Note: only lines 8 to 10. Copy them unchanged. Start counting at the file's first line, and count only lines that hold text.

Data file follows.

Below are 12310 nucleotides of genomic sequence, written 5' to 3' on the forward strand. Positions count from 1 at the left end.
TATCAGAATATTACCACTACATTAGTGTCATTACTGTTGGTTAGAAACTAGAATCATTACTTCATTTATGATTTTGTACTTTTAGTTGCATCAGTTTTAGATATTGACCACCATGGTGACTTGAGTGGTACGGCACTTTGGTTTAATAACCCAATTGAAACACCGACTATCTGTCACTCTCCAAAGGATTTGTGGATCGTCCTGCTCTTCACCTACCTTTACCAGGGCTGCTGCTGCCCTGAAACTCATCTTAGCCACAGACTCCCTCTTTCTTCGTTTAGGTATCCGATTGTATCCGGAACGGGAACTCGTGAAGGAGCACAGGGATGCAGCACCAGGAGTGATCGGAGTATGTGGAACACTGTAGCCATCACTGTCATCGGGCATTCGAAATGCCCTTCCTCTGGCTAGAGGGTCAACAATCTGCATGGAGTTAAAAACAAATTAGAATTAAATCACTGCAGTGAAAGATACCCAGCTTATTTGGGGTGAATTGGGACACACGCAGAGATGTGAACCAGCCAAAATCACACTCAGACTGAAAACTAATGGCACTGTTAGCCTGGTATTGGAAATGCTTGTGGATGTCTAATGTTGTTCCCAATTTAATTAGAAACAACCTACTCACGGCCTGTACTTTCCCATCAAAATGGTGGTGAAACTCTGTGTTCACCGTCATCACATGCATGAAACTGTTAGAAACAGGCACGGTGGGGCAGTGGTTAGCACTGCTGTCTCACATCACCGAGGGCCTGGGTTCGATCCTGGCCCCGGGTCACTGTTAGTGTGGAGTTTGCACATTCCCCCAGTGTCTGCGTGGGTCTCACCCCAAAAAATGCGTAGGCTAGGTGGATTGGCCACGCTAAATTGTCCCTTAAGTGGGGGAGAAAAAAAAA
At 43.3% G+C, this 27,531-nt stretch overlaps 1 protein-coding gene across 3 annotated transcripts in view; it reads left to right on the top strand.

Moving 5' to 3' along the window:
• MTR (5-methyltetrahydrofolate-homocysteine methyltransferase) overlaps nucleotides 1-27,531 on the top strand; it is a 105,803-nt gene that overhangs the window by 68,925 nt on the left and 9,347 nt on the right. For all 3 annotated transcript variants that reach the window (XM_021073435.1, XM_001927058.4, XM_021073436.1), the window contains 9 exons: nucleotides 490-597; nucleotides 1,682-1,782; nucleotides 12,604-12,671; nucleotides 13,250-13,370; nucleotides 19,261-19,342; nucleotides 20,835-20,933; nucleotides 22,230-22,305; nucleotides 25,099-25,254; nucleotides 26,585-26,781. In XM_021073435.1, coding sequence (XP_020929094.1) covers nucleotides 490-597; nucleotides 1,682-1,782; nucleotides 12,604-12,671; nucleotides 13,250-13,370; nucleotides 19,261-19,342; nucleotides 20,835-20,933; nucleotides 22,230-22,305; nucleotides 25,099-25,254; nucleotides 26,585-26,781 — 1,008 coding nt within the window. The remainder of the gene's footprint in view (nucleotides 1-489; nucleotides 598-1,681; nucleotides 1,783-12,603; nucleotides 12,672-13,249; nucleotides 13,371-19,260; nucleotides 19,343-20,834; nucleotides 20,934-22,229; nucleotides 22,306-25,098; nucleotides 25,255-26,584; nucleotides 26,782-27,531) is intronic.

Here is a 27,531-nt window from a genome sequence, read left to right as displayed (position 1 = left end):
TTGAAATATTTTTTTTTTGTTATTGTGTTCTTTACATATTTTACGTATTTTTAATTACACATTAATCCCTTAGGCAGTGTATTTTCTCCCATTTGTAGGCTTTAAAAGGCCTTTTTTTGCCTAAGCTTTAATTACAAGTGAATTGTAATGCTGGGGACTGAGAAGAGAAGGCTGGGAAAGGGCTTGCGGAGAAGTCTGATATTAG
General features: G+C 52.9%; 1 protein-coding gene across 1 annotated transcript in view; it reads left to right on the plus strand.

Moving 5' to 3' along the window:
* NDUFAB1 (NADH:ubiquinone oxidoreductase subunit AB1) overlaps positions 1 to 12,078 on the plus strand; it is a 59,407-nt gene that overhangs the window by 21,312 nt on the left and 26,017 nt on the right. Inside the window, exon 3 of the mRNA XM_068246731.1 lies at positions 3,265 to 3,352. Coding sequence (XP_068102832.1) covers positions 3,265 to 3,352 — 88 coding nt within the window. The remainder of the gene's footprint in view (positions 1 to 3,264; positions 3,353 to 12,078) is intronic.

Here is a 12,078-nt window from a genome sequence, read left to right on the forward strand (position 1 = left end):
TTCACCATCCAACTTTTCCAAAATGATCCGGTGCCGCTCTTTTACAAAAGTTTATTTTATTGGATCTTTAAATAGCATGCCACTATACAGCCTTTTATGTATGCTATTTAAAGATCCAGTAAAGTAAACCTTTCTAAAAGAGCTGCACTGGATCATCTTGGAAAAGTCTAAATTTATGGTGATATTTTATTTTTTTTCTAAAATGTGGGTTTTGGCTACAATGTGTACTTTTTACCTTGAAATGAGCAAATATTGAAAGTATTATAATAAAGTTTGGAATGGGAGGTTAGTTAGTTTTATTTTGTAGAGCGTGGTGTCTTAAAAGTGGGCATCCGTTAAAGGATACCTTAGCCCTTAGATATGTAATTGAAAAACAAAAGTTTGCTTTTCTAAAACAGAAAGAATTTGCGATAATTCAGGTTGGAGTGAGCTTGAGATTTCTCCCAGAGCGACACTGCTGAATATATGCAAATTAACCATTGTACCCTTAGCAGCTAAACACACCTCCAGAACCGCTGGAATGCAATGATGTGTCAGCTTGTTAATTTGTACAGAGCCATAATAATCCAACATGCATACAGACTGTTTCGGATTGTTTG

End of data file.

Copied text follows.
General features: G+C 52.9%; 1 protein-coding gene across 1 annotated transcript in view; it reads left to right on the plus strand.

Moving 5' to 3' along the window:
* NDUFAB1 (NADH:ubiquinone oxidoreductase subunit AB1) overlaps positions 1 to 12,078 on the plus strand; it is a 59,407-nt gene that overhangs the window by 21,312 nt on the left and 26,017 nt on the right. Inside the window, exon 3 of the mRNA XM_068246731.1 lies at positions 3,265 to 3,352. Coding sequence (XP_068102832.1) covers positions 3,265 to 3,352 — 88 coding nt within the window. The remainder of the gene's footprint in view (positions 1 to 3,264; positions 3,353 to 12,078) is intronic.